ghastly (adjective) /ˈgæstli/ LISTEN
Ghastly is an adjective meaning ‘shockingly frightful or dreadful’ or more simply ‘horrible.’ If something or someone resembles a ghost, we can call that ghastly and, if we say someone looks ghastly, we mean very pale or, informally, ill or really unwell. Ghastly can also mean ‘very bad’ or ‘terrible,’ if we are talking about something such as a mistake.
- The papers were all reporting the ghastly murder.
- Where did you get that jacket? It's ghastly!
- Julie saw a ghastly creature across the graveyard.
- Are you OK? You look ghastly!
- I've made a ghastly mistake.
In pop culture
Watch this scene from Harry Potter and the Goblet of Fire where Ron tries to give a robe his mother has sent him to his sister Ginny and she tells him “I’m not wearing that; it’s ghastly!”
Did you know?
You can also use ghastly as an adverb to modify another adjective. For example you could describe someone as being ghastly pale.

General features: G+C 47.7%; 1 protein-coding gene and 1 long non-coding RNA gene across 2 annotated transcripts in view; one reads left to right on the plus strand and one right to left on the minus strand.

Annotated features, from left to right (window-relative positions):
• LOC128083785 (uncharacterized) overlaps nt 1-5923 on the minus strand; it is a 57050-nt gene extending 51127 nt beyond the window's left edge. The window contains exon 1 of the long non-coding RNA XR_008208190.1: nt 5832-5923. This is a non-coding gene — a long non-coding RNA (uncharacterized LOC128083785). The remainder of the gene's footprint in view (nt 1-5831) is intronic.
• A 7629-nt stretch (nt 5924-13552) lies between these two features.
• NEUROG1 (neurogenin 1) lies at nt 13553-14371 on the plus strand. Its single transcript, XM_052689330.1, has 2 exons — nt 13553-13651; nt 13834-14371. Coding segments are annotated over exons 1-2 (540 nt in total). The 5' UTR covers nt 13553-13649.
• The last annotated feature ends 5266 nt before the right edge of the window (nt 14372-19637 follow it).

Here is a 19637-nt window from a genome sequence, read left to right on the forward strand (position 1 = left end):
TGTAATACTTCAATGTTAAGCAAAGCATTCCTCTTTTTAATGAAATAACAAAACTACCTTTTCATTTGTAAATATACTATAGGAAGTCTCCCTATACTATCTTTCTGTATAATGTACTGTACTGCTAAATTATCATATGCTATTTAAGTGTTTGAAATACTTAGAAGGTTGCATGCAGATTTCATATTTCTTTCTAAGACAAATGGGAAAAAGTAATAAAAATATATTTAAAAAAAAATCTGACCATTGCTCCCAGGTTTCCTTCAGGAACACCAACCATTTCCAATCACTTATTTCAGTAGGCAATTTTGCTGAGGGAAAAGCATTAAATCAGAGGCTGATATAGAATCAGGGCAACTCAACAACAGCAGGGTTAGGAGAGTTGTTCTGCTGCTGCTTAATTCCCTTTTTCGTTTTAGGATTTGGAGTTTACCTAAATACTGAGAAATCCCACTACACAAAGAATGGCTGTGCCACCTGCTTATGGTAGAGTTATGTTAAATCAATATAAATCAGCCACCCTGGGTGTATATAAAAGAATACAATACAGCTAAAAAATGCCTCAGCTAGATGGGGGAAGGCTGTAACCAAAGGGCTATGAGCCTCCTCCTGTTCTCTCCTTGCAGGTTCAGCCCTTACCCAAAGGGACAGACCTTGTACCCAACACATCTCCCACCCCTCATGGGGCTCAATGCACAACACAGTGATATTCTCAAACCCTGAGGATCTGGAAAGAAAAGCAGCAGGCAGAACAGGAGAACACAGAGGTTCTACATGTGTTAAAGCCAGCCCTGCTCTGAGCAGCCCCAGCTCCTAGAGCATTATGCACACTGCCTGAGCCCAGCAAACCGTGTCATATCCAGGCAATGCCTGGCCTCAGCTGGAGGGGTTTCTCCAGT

Ghastly dates back to the late 13th century, in the form of the Middle English adjective gastlich. It originally meant ‘inspiring fear or terror,’ ‘hideous’ or ‘shocking,’ and was formed by the suffix -lich (which later became -ly) added to the adjective gast (afraid or frightened), which was the past participle of the Middle English verb gasten (to frighten), from the Old English gæstan (to frighten or torment). This verb, in turn, developed from the Old English noun gast, which could mean ‘good or bad spirit,’ ‘angel,’ ‘demon,’ ‘person.’ ‘soul or spirit,’ ‘life’ or even ‘breath,’ and evolved into the (more narrowly defined) noun ghost. Ghastly can, therefore, be traced back to the Proto-West-Germanic gaistaz, and probably the Proto-Indo-European root gheis-. Ghastly is related to the Old Saxon gest, the Old Frisian jest, the Middle Dutch gheest, the Dutch geest and the German Geist (all meaning ‘spirit or ghost’), as well as the Sanskrit hedah (wrath), the Avestan zaesha– (horrible or frightful) and the Gothic usgaisjan (to frighten). The gh– spelling appeared in the 16th century, probably by influence of the word ghost, which itself had taken on the h in the 15th century, probably due to influence of the Middle Duth gheest. Ghastly was first used as an adverb by the poets Phillip Sidney and William Shakespeare in the late 16th century.